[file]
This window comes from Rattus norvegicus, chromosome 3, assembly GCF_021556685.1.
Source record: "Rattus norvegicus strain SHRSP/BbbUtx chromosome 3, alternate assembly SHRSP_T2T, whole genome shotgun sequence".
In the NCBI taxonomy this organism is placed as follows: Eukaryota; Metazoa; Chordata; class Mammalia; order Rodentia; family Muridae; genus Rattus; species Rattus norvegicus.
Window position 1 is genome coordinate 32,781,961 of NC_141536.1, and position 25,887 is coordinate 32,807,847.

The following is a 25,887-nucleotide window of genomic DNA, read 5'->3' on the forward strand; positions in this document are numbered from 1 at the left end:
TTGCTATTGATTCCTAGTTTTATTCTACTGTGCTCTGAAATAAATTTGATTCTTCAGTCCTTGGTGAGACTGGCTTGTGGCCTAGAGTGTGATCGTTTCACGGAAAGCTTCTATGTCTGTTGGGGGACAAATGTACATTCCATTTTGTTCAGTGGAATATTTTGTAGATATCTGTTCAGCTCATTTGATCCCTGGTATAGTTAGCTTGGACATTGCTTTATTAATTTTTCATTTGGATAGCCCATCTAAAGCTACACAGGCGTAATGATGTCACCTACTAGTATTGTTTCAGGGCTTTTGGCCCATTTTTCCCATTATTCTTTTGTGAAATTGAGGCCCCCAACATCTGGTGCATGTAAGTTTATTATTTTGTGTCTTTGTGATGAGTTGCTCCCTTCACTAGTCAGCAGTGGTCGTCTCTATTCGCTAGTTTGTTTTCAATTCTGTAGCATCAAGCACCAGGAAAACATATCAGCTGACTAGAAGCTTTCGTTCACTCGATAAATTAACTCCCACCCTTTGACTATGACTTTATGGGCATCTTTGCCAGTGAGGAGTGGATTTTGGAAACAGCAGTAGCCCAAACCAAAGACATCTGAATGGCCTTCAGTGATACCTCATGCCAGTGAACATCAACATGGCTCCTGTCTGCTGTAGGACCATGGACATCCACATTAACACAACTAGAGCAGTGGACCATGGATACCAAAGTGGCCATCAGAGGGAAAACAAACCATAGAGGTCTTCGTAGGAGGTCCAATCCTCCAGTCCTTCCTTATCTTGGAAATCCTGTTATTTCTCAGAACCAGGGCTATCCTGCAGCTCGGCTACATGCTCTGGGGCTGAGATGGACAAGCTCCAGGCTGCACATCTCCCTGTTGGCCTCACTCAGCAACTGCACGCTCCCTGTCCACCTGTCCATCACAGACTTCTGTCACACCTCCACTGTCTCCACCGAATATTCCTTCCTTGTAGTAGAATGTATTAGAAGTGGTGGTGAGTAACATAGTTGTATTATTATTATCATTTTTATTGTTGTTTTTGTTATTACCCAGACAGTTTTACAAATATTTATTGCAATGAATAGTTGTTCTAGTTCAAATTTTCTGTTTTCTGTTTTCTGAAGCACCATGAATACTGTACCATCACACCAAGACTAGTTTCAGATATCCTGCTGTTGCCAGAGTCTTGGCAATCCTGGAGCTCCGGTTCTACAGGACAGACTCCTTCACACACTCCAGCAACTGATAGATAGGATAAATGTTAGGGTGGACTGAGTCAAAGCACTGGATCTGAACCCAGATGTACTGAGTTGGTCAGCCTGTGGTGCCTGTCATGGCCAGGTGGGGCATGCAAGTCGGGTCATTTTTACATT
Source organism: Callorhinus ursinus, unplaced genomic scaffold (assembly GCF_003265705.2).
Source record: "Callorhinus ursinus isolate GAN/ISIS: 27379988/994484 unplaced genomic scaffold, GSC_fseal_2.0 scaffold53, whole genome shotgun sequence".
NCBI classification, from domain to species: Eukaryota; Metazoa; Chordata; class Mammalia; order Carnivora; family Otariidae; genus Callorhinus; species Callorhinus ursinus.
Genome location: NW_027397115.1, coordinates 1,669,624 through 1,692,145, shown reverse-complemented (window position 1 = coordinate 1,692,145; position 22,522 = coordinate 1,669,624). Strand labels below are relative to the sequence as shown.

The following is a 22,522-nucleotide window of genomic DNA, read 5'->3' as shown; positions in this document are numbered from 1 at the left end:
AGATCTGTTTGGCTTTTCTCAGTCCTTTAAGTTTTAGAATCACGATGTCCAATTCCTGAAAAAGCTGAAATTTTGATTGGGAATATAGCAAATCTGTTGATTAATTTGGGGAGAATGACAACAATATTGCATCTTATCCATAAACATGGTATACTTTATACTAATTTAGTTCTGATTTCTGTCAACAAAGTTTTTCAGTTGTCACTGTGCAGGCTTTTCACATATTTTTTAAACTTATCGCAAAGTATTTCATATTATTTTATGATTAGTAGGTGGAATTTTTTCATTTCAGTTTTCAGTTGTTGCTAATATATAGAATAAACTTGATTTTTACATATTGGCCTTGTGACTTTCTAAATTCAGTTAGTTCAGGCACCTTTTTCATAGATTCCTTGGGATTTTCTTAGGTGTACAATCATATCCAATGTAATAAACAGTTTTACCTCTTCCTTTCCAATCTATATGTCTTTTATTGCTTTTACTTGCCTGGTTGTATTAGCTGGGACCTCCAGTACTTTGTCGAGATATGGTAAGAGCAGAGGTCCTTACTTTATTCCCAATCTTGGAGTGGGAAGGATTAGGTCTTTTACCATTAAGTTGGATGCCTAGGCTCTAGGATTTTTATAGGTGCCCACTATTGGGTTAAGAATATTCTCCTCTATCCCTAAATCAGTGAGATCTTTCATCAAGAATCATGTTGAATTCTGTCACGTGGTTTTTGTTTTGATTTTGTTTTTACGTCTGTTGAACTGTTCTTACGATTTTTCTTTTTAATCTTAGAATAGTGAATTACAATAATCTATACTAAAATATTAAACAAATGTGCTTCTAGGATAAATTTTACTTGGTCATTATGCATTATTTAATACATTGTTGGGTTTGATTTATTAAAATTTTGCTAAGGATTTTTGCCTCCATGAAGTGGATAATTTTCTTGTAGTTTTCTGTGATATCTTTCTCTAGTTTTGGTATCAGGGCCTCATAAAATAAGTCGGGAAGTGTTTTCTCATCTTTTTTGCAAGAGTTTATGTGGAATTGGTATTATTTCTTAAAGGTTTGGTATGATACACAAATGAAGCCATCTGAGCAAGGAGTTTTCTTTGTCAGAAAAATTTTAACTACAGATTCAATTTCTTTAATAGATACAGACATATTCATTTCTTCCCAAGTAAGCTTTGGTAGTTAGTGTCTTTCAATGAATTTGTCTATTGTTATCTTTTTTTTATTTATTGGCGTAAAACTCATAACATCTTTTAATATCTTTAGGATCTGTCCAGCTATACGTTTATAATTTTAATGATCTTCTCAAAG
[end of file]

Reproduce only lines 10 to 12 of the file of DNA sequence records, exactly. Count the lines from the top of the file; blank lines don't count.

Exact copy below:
Genome location: NW_027397115.1, coordinates 1,669,624 through 1,692,145, shown reverse-complemented (window position 1 = coordinate 1,692,145; position 22,522 = coordinate 1,669,624). Strand labels below are relative to the sequence as shown.

The following is a 22,522-nucleotide window of genomic DNA, read 5'->3' as shown; positions in this document are numbered from 1 at the left end:
AGATCTGTTTGGCTTTTCTCAGTCCTTTAAGTTTTAGAATCACGATGTCCAATTCCTGAAAAAGCTGAAATTTTGATTGGGAATATAGCAAATCTGTTGATTAATTTGGGGAGAATGACAACAATATTGCATCTTATCCATAAACATGGTATACTTTATACTAATTTAGTTCTGATTTCTGTCAACAAAGTTTTTCAGTTGTCACTGTGCAGGCTTTTCACATATTTTTTAAACTTATCGCAAAGTATTTCATATTATTTTATGATTAGTAGGTGGAATTTTTTCATTTCAGTTTTCAGTTGTTGCTAATATATAGAATAAACTTGATTTTTACATATTGGCCTTGTGACTTTCTAAATTCAGTTAGTTCAGGCACCTTTTTCATAGATTCCTTGGGATTTTCTTAGGTGTACAATCATATCCAATGTAATAAACAGTTTTACCTCTTCCTTTCCAATCTATATGTCTTTTATTGCTTTTACTTGCCTGGTTGTATTAGCTGGGACCTCCAGTACTTTGTCGAGATATGGTAAGAGCAGAGGTCCTTACTTTATTCCCAATCTTGGAGTGGGAAGGATTAGGTCTTTTACCATTAAGTTGGATGCCTAGGCTCTAGGATTTTTATAGGTGCCCACTATTGGGTTAAGAATATTCTCCTCTATCCCTAAATCAGTGAGATCTTTCATCAAGAATCATGTTGAATTCTGTCACGTGGTTTTTGTTTTGATTTTGTTTTTACGTCTGTTGAACTGTTCTTACGATTTTTCTTTTTAATCTTAGAATAGTGAATTACAATAATCTATACTAAAATATTAAACAAATGTGCTTCTAGGATAAATTTTACTTGGTCATTATGCATTATTTAATACATTGTTGGGTTTGATTTATTAAAATTTTGCTAAGGATTTTTGCCTCCATGAAGTGGATAATTTTCTTGTAGTTTTCTGTGATATCTTTCTCTAGTTTTGGTATCAGGGCCTCATAAAATAAGTCGGGAAGTGTTTTCTCATCTTTTTTGCAAGAGTTTATGTGGAATTGGTATTATTTCTTAAAGGTTTGGTATGATACACAAATGAAGCCATCTGAGCAAGGAGTTTTCTTTGTCAGAAAAATTTTAACTACAGATTCAATTTCTTTAATAGATACAGACATATTCATTTCTTCCCAAGTAAGCTTTGGTAGTTAGTGTCTTTCAATGAATTTGTCTATTGTTATCTTTTTTTTATTTATTGGCGTAAAACTCATAACATCTTTTAATATCTTTAGGATCTGTCCAGCTATACGTTTATAATTTTAATGATCTTCTCAAAG